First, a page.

Beginning November 1943, Peiper’s unit arrived on the Eastern Front, where it took part in combat in the area of Zhytomyr. On Nov 20, Georg Schönberger was killed in action, and Peiper took his place as commander of the 1. SS Panzer Regiment, a position he held until the end of the war. Peiper was 28 years old. Under his command, the regiment fought through the winter and was engaged in numerous night assaults against the Red Army. His Panzer unit played an essential role in stalling the Soviet offensive in the area of Zhytomyr. Peiper led actions by attacking the rear of enemy lines and captured four division headquarters. For this action he was awarded the Oak Leaves of the Knight’s Cross. Peiper’s aggressiveness and regiment command appointment caused resentment by some against him. In the mean time, brutal combat involving his unit continued. On December 5 and 6 1943, the unit killed 2280 Russian soldiers and took only three prisoners. During heavy fighting, the village of Pekartschina was completely burned with flamethrowers and its inhabitants killed. On Jan 20 1944, Peiper was withdrawn from the front. He left his unit and went directly to Hitler’s Headquarters where he was awarded the Oak Leaves to be added to his Knight’s Cross. Shortly afterwards, on his 29th birthday, Peiper was promoted to SS-Obersturmbannführer. However, Peiper was physically and mentally exhausted. A medical examination carried out by SS doctors in Dachau reached the conclusion that he needed rest. Therefore, he went to see his wife in Bavaria. In March 1944, the LSSAH was withdrawn from the Eastern Front. The transfer of all its units was not completed before May 24. Peiper joined his unit in April. The battles in the east had caused heavy losses of men and material. The new recruits were not of the same caliber as the pre-war volunteers, who’d been recruited according to strict criteria. In Belgium, five young recruits accused of stealing poultry and ham from civilians were sentenced to death by a court-martial. The verdict seemed out of proportion to the offense, especially when looking at similar cases. Peiper ordered the five shot on May 28 1944 and had the other young recruits marched past the corpses; but the executions actually had a negative impact on the morale of the regiment. The stay in the Belgian Limburg was devoted mainly to drills and refit, made more difficult due to the lack of material and gasoline.
General d. Panzertruppe Hasso-Eccard Freiherr von Manteuffel has agreed at several joint press conferences that for the German counter-offensive of the month of December 1944 in Belgium and Luxembourg, to be successful at least three things had to happen :
(a) the German attack had to be a surprise (b) the weather to be such as to prevent strikes by allied aircraft on the German columns coming through the Ardennes (c) the progress of the German main effort through and beyond St Vith must be rapid and not delayed. Requirements a. and b. were met. Requirement c. was not met because of the defensive and delaying action of Brig Gen Robert W. Hasbrouck’s Luky Seventh, the 7th Armored Division and the attached troops in the St Vith area from December 17 to December 23 1944. His timetable called for the capture of St Vith by 1800 hours on December 17. He did not capture it until the night of December 21 and did not control the St Vith area until December 23 when CCB withdrew on order. On December 22 1964, at a press conference in Watertown, New York, Gen von Manteuffel stated : on the evening of December 24 1944 I recommended to Hitler’s Adjutant that the German Army give up the attack and return to the West Wall. The reason for this recommendation was due to the time lost by his 5. Panzer-Army in the St Vith area. Hitler did not accept von Manteuffel’s recommendation.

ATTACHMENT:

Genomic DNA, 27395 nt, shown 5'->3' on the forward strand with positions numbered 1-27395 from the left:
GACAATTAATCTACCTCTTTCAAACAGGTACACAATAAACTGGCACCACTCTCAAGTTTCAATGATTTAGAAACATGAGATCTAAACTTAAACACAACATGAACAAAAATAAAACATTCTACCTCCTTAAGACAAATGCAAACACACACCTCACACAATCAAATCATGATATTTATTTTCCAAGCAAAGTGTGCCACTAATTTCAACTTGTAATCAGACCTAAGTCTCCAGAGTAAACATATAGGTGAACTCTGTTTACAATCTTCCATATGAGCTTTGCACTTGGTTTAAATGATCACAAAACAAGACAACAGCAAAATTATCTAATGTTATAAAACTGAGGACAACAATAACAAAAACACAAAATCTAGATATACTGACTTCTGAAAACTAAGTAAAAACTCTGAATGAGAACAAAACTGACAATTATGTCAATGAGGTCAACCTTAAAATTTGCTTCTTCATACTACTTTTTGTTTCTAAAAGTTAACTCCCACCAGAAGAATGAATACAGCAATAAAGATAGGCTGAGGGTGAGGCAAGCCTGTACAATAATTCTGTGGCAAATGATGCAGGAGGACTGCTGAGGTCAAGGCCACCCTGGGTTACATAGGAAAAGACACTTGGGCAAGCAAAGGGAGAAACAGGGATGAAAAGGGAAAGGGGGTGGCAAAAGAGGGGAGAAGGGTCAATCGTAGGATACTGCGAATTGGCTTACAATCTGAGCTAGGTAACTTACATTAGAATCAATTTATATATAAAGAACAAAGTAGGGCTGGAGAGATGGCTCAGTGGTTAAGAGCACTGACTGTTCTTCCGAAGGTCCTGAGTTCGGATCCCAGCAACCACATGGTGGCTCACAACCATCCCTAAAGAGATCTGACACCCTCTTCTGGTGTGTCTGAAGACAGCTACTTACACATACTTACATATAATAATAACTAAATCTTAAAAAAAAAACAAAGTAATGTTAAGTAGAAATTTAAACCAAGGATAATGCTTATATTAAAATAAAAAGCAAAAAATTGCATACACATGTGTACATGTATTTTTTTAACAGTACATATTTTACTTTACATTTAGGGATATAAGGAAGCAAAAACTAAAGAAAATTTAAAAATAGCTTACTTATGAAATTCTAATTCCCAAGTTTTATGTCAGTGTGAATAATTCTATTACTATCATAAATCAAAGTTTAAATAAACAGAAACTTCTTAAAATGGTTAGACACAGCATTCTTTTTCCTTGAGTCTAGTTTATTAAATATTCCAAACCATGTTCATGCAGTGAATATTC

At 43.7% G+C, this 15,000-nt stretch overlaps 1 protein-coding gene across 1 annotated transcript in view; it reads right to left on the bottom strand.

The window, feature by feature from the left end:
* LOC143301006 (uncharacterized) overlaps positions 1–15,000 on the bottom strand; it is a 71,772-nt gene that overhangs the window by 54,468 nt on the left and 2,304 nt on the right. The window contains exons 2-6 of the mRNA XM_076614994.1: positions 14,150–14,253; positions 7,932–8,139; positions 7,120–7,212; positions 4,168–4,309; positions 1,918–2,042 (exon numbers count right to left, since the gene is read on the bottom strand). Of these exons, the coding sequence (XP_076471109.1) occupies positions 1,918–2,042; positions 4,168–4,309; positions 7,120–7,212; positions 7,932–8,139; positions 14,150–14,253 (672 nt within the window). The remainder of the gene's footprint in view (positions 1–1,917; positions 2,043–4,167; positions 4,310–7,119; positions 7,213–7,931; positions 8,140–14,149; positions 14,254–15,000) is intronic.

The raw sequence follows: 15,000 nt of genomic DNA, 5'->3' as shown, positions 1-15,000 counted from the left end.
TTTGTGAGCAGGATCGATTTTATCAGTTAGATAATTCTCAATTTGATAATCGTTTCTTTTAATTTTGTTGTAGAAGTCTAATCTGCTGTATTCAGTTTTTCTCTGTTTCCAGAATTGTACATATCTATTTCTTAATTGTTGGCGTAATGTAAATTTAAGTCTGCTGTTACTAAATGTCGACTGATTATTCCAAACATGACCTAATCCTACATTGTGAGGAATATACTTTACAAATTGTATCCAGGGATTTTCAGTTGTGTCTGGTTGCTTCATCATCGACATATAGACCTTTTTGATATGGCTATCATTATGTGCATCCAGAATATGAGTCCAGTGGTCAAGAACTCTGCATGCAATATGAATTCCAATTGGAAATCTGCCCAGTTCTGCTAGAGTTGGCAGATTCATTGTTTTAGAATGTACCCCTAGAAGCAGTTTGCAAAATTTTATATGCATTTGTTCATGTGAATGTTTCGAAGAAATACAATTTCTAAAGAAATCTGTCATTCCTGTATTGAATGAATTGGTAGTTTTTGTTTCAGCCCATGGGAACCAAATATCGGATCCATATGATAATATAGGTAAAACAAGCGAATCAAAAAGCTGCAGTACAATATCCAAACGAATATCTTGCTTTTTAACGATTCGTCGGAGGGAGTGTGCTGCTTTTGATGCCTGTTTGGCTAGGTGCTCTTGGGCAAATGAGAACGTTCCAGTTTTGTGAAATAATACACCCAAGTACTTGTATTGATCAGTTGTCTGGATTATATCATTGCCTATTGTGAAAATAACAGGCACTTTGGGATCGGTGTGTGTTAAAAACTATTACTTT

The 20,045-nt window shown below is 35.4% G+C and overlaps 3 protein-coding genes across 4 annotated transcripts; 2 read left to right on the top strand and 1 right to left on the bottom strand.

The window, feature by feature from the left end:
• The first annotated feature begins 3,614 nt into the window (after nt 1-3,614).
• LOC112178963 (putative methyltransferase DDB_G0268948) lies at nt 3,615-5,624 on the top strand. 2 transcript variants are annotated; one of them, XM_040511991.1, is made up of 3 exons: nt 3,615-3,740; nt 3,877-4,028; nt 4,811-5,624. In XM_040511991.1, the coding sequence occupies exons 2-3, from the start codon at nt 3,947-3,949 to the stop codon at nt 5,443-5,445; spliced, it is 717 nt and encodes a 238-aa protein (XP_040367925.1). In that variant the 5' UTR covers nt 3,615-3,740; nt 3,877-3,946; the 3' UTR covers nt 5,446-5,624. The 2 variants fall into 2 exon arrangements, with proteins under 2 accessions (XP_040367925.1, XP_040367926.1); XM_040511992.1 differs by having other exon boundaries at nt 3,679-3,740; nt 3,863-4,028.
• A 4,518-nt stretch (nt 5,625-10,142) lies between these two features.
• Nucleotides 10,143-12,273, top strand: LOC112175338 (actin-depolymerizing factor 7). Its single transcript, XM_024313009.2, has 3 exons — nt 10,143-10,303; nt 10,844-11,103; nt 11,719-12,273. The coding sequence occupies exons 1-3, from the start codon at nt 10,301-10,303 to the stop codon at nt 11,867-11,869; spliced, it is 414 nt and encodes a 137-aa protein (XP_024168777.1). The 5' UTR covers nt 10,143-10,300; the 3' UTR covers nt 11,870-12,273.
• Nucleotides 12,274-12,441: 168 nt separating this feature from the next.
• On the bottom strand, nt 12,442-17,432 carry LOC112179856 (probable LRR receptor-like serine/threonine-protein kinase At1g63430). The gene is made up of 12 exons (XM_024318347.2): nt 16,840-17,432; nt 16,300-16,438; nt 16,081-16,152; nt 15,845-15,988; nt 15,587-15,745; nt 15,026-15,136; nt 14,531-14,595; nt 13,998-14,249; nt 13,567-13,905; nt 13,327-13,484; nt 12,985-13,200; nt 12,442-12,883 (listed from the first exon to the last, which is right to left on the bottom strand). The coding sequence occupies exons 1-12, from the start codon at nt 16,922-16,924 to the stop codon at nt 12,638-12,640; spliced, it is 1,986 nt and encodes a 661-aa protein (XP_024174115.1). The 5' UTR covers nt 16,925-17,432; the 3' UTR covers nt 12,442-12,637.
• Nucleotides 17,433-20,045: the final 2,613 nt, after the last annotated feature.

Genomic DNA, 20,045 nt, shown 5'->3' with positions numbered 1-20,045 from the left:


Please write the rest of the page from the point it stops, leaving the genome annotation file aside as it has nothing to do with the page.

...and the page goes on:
644th Tank Destroyer Battalion
Operations in the Ardennes
The 644th Tank Destroyer Battalion (SP)(Self Propelled) commanded by Lt Col Ephriam F. Gaham, sailed from the USA on January 2 1944, on board of the HMT Aquitania. The battalion landed in northern Ireland on January 13 and there continued its training with emphasis placed on indirect fire. The 644-TDB left the USA equipped with the 3 inch (76.2-MM) motor gun carriage, M-10, the vehicle it retained throughout its operations in Europe. On May 10 the battalion moved to Hungerford, England, where, along with more training, preparations were made for the move to the Normandy Peninsula. On July 11, the major part of the battalion moved across the English Channel while the remainder of the unit, under the control of its executive officer, Maj Edward R. Garton, landed also on Utah Beach one day later. On July 15, the 644-TDB was attached to the 8th Infantry Division and although elements of the battalion were from time to time attached to other divisions, the battalion itself remained so attached until early December 1944.
Official US Army War Report
First Army Antiaircraft in the Battle of the Bulge
Personal Experience of an Army AA Staff Officer
Lt Col Paul C. Davis
First Army AA at its peak consisted of 56 battalions; it is therefore manifestly impossible to discuss all AA action with the Army. I shall therefore highlight the battle by discussing only the following pertinent subjects and actions :
The Liège Diver Belt-(V-1 Defense)
Army AA in the Ground Role
AA in the Primary role, which is subdivided into :
(a) The Air and Airborne Attacks on V and Vll Corps-16 to 20 December
(b) The Air Attack on Communications Centers West of the Meuse River
(c) The New Year’s Day Raid
The V-1 Attack
Order of Withdrawal of 7-AD West of Salm River
The following order, published subsequent to Operations Instructions, Hq 7-AD, 230015A Dec 44 (Annex 3) was the final withdrawal order for the 7th Armored Division and attached units)
HQ 7TH ARMD DIV (TAC)
230200A DEC 44